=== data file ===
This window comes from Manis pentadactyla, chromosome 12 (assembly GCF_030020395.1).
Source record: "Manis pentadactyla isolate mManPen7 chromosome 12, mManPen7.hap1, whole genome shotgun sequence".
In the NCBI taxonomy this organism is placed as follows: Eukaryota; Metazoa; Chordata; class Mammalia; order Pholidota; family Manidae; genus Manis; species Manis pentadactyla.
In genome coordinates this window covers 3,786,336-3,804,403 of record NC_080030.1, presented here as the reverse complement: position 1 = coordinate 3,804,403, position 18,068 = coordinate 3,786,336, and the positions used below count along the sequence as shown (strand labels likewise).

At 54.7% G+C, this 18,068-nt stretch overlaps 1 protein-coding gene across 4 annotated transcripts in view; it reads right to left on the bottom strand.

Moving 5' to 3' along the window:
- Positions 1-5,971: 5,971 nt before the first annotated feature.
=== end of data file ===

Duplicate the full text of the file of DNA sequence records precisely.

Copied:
This window comes from Manis pentadactyla, chromosome 12 (assembly GCF_030020395.1).
Source record: "Manis pentadactyla isolate mManPen7 chromosome 12, mManPen7.hap1, whole genome shotgun sequence".
In the NCBI taxonomy this organism is placed as follows: Eukaryota; Metazoa; Chordata; class Mammalia; order Pholidota; family Manidae; genus Manis; species Manis pentadactyla.
In genome coordinates this window covers 3,786,336-3,804,403 of record NC_080030.1, presented here as the reverse complement: position 1 = coordinate 3,804,403, position 18,068 = coordinate 3,786,336, and the positions used below count along the sequence as shown (strand labels likewise).

At 54.7% G+C, this 18,068-nt stretch overlaps 1 protein-coding gene across 4 annotated transcripts in view; it reads right to left on the bottom strand.

Moving 5' to 3' along the window:
- Positions 1-5,971: 5,971 nt before the first annotated feature.